The overuse of plastics and the management of their end of life is a major global environmental issue. According to a report (PDF version) by the United Nations Environment Programme, only 9% of the 9 billion tonnes of plastic ever produced has been recycled. To fight plastic pollution and create sustainable solutions, we need to innovate.
Based in Montréal, Pyrowave is a pioneer in microwave chemical recycling, which allows for the infinite regeneration of post-consumer plastics into new plastics. This technological breakthrough is among the sustainable solutions to the fight against plastic waste.
Pyrowave technology for the benefit of the environment
With the Pyrowave microwave technology, we can recycle polystyrene infinitely
Founded in 2014, Pyrowave sought to develop green technologies and promote the circularity of resources, in this case plastic and polystyrene. Through its research and efforts, it has developed and patented an innovative technology for depolymerizing polystyrene using microwaves that is powered by electricity. Since then, Pyrowave has positioned itself in the production of equipment developed using its technological platform, such as reactors for recycling post-consumer polystyrene products and packaging. Today, the company is working on the 4th generation of industrial-scale reactors and has a pilot plant in Salaberry-de-Valleyfield, Quebec.
Pyrowave's innovation gives it a considerable competitive advantage thanks to 2 key aspects. First, the use of microwaves makes it possible to regenerate post-consumer plastics by breaking them down into their basic constituents, which can then be used to make new plastic resins, thus restoring their full value.
Second, the equipment it produces is modular, meaning that it can be scaled and adapted according to the customer's needs and the volumes of material to be processed.
Pyrowave technology has concrete benefits for the environment:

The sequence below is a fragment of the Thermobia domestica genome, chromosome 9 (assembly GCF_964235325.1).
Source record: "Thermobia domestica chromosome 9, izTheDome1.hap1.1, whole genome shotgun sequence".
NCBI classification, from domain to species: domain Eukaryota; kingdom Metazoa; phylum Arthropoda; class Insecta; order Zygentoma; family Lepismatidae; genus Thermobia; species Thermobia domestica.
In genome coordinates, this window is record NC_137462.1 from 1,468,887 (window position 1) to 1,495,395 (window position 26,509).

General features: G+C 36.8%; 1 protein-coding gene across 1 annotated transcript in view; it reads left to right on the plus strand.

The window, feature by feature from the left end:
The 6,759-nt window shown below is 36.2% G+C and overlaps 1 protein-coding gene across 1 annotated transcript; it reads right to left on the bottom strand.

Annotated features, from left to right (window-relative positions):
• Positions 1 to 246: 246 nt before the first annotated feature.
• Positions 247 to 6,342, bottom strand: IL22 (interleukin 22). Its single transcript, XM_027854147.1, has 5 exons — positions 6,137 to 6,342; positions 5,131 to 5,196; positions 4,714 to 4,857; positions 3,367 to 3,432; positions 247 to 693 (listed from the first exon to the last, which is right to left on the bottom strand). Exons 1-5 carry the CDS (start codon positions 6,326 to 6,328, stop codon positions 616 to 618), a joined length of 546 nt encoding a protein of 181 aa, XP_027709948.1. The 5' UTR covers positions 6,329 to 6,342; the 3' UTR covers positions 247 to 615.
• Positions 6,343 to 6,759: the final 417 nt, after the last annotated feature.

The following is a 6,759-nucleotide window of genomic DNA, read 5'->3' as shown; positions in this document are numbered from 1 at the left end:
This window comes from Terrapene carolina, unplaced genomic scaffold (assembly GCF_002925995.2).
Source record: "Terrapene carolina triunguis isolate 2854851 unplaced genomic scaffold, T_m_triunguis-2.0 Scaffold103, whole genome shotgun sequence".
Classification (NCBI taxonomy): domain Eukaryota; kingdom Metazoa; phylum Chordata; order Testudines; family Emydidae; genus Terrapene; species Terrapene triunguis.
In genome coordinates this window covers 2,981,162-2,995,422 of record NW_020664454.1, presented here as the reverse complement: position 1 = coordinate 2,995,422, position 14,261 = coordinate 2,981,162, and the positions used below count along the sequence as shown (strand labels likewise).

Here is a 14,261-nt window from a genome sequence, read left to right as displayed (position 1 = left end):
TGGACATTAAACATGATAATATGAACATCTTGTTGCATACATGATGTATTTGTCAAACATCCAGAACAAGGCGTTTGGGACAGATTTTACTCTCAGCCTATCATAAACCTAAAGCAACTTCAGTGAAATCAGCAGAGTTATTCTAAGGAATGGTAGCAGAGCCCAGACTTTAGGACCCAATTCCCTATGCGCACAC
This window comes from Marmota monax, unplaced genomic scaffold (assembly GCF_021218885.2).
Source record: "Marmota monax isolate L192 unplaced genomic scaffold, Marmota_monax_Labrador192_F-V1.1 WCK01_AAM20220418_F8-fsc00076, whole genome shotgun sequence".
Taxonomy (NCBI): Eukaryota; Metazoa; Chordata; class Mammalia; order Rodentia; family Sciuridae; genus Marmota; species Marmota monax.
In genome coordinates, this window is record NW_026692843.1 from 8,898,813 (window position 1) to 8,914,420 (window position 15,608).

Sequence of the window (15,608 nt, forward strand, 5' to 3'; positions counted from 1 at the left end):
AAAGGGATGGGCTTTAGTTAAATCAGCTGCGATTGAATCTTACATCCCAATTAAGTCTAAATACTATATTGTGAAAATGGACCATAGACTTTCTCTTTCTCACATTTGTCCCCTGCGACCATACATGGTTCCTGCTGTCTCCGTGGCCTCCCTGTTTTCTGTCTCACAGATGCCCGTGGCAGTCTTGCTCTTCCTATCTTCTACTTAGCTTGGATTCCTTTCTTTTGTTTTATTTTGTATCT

- It emits 3 times less greenhouse gases to produce polystyrene from recycled materials and consumes 15 times less energy.
- It makes it possible to reintegrate recycled plastic into the production and consumption loop instead of creating new plastic.
- It can be applied locally at petrochemical companies near plastic sorting centres, thus avoiding the need to truck all of the waste to a single designated recycling location.
Taking it to the next level
The company has grown considerably in recent years. For one, the number of employees has tripled since 2016. Moreover, media coverage of the plastics issue and the new regulations to restrict single-use plastics has increased public awareness and also had an impact on plastic producers, which must now find ways to recycle it. Because traditional recycling methods have their limits, Pyrowave is being rewarded for its audacity, for making returns on its investments, and for having innovated and patented microwave chemical recycling processes.
After receiving an initial grant in 2016, the company obtained $3.2 million from the Sustainable Development Technology Canada program in 2020, which helped it attract renowned groups and investors, such as Michelin, a world leader in sustainable materials. In addition to giving the company a lot of credibility in the markets, this investment has enabled them to continue growing:
"Once you are known, it is easier to attract funds to put back into research and development. It also attracts highly talented employees," says Jean-Philippe Laviolette, Co-Founder and Vice-President of Innovation at Pyrowave.
Today, the company has the most efficient chemical recycling technology on the market, with the highest yields. Its business model is a mix of equipment sales, licensing agreements for the use of equipment, and a support service based on the customer's needs.
In addition, the company's name and logo are registered trademarks in Canada.
International focus and intellectual property strategy
Pyrowave is partnering with Michelin to accelerate its industrialisation phase
Pyrowave is planning to expand internationally, mainly to the European market, as Europe is among the most progressive regions in terms of regulations on the use of plastic and the circular economy.
This next step is at the heart of the intellectual property (IP) strategy, which in turn is aligned with the business objectives. After verifying that their product was indeed innovative, the company determined that the use of microwaves for chemical processes is almost non-existent and that there are few players in the field. It also decided to surround itself with IP experts to develop a robust IP strategy and support its international expansion. That decision was a key factor in its success.
In fact, if there is one important piece of advice that Pyrowave can give to other emerging Canadian companies, it is to seek out the necessary IP expertise (such as the advice of IP experts) to help them clearly outline the key steps in managing IP assets.
"It is impossible to attract investors without IP; that is one of the questions they ask. Customers also demand that technology is protected. Without IP, there are no investors and no licensing agreements with customers."